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Monteverdi: L'Orfeo

Monteverdi: L'Orfeo

by Emmanuelle Haïm
Following her superb recording of Purcell's Dido and Aeneas with Susan Graham and Ian Bostridge, conductor Emmanuelle Haïm turns to history's first opera, Monteverdi's Orfeo, leading an equally starry cast. Bostridge


Following her superb recording of Purcell's Dido and Aeneas with Susan Graham and Ian Bostridge, conductor Emmanuelle Haïm turns to history's first opera, Monteverdi's Orfeo, leading an equally starry cast. Bostridge takes on the title role here, and his combination of lyrical intensity and erudite nobility are right on the mark, though there's also an unexpected element of sensuality in his singing that seems entirely appropriate to such richly expressive music. Many of the other singers, like Veronique Gens (Properina) and Paul Agnew (Eco), also have extensive early-music experience. Others, like Natalie Dessay (La Musica) -- an inspired, luxurious piece of casting -- and Christopher Maltman (Apollo), are associated with 19th- and 20th-century repertory. Still, this cast really gels, not just in terms of tonal blend and precision of ensemble but also in the way the drama moves with such naturalness and inevitability. Credit for this goes, of course, to the conductor. Purists may cluck their tongues at some of her fanciful orchestral touches, like the snappy percussion parts added to the Act One chorus "Lasciate i monti," for example. But how vividly this story is told. One gets the sense that these are living, breathing characters, not stiff, cardboard figures striking poses. There are other fine recordings of this opera available, including critically acclaimed versions by John Eliot Gardiner and Réné Jacobs, but Haïm's new account goes straight to the head of the list.

Editorial Reviews

All Music Guide - Allen Schrott
After almost 400 years, you might think Monteverdi's "L'Orfeo" would have lost its luster. But in the right hands it can still be deeply exciting, allowing you to relive the birth of an electric and emotionally charged new art form. Emmanuelle Haïm's new "L'Orfeo," starring Ian Bostridge, is that kind of experience. It combines truly electric instrumental playing with committed, daring performances to great effect, making for one of the most enjoyable opera recordings to come along in a while. Haïm, who has the Midas touch for Baroque opera, leads this performance with infectious energy, perfect tempo, and dramatic timing. Le Concert d'Astrée, along with Les Sacqueboutiers, turns in a spirited but still clean reading of the score. Bostridge is an ardent Orfeo, revealing a more dramatic aspect to his singing that is very welcome; he has also makes an admirable stab at the idiosyncratic vocal ornamention of the period. Natalie Dessay throws aside notions of the white-voiced early music singer, and tears into La Musica's prologue with real flair. Véronique Gens shines in her brief moments as Proserpina, and Patrizia Ciofi manages to be genuinely entrancing as Euridice, even though she only appears a few times in the score. The supporting cast is uneven; Christopher Maltman is outstanding as Apollo and one of the "Pastori," but many of the other voices are weak and unfocused. However, when they all join together for ensembles, they hit the nail on the head. In general, sticklers for historically "accurate" vocalism (a sticky matter anyway, since we have no recordings to confirm the conclusions of scholars) will likely be dissatisfied with this recording. But those who care more about dramatic effect will find a lot to enjoy. There are a couple of good "L'Orfeos" already on the market, notably John Eliot Gardiner's from the 1980s. It may actually be cleaner in a few spots than this recording. But no one has ever captured the urgent combination of drama and music that was the motivating force behind "L'Orfeo" any better than you'll hear on this disc.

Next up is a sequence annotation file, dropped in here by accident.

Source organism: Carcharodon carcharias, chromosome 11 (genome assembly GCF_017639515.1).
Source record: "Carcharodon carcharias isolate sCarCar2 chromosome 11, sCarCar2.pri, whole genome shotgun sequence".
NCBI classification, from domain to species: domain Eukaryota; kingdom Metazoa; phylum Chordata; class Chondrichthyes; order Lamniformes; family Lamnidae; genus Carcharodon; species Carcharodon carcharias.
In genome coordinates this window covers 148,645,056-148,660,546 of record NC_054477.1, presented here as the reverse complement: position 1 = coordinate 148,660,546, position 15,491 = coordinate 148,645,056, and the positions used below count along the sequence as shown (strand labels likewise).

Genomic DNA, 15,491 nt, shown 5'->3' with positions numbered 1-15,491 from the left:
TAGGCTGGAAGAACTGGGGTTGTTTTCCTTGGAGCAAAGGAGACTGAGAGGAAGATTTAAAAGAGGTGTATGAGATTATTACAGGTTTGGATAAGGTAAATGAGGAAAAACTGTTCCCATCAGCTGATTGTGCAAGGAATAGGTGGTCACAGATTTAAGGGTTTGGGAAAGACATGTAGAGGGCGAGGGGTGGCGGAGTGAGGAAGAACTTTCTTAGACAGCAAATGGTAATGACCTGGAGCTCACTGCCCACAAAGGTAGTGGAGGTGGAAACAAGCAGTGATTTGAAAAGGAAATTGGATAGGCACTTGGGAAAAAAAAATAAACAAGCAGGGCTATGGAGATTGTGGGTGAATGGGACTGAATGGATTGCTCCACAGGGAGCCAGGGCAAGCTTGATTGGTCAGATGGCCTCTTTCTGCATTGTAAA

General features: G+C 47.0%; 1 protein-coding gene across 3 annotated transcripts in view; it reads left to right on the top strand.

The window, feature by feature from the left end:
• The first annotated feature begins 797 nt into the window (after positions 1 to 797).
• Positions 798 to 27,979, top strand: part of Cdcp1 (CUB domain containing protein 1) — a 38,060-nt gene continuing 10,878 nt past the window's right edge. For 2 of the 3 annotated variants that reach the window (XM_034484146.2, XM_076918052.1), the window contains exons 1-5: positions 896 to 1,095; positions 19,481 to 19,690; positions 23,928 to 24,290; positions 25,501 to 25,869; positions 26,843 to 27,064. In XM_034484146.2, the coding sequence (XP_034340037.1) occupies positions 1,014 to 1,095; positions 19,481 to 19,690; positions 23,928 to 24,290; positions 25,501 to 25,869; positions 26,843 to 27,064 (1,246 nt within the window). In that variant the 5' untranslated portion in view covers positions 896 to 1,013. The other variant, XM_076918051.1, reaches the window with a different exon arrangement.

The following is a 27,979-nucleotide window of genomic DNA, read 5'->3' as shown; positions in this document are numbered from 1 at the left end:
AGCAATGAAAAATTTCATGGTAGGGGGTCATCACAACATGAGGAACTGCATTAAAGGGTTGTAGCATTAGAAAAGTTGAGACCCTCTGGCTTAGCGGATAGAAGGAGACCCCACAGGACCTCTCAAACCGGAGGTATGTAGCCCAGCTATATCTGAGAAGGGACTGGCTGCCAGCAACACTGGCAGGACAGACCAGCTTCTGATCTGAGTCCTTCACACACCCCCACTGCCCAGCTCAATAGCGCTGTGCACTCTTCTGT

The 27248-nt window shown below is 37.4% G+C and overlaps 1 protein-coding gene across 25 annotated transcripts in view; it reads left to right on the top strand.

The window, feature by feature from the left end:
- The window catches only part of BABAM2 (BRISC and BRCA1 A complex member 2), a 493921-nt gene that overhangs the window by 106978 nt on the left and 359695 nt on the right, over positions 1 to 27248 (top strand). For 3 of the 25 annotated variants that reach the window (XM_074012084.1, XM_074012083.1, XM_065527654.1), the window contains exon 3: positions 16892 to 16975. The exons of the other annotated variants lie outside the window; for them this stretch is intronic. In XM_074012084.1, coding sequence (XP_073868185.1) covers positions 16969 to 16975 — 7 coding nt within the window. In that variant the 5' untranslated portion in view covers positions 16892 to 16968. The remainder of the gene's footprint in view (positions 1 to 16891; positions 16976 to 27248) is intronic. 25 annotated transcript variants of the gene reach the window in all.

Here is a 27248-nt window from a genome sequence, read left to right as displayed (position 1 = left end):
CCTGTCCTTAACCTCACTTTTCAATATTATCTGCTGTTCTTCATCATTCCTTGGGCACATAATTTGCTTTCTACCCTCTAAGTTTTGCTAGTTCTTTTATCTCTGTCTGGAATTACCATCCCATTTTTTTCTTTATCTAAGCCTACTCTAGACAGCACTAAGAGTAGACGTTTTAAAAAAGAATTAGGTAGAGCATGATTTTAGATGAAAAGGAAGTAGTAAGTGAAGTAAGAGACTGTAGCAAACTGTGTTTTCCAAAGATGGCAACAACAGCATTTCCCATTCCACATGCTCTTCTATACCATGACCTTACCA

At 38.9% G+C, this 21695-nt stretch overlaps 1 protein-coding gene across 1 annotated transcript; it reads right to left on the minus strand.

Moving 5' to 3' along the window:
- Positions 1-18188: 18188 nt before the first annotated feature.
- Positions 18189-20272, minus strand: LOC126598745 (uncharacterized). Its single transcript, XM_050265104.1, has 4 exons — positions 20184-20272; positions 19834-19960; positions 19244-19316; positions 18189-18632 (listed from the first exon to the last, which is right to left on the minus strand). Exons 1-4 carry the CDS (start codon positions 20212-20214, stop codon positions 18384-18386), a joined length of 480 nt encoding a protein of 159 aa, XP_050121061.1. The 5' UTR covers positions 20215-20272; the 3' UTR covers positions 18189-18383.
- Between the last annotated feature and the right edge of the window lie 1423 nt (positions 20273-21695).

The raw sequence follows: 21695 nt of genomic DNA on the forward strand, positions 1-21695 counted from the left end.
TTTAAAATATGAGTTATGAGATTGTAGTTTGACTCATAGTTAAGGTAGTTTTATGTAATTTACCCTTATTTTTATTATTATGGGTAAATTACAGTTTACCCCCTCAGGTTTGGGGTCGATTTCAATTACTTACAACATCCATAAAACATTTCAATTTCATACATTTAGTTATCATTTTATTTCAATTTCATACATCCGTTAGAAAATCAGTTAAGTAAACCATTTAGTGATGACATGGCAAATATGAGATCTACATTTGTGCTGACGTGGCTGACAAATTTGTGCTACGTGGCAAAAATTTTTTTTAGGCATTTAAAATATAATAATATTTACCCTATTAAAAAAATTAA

New York Times - James R. Oestreich
Ian Bostridge proves ideal for the role of Orfeo.
Gramophone - David Vickers
Purists will be divided over the liberties Haim takes, but her performance contains a wealth of musical interest, and I recommend it as a stimulating alternative to the fine pedigree of recordings that has preceded it.
Classic FM Magazine - Andrew Stewart
It’s the upfront nature of the music making, together with beguiling singing from Bostridge and Ciofi, that place [Haim's] account of Monteverdi’s first opera in company with the best on disc.

Product Details

Release Date:
Emi Classics

Related Subjects


  1. La favola d'Orfeo, opera, SV 318  - Claudio Monteverdi  - Emmanuelle Haïm  -  European Voices  - Les Sacqueboutiers  -  Concert d'Astrée  - Paul Agnew  - Malcolm Bennett  - Pascal Bertin  - Ian Bostridge  - Richard Burkhard  - Patrizia Ciofi  - Alice Coote  - Natalie Dessay  - Véronique Gens  - Mario Luperi  - Robert MacDonald  - Christopher Maltman  - Norbert Meyn  - Sonia Prina  - Lorenzo Regazzo  - Carolyn Sampson  - Paul Thompson  - Alessandro Striggio  - Alexandre Seon  - Nigel Swift  - Alain Lanceron

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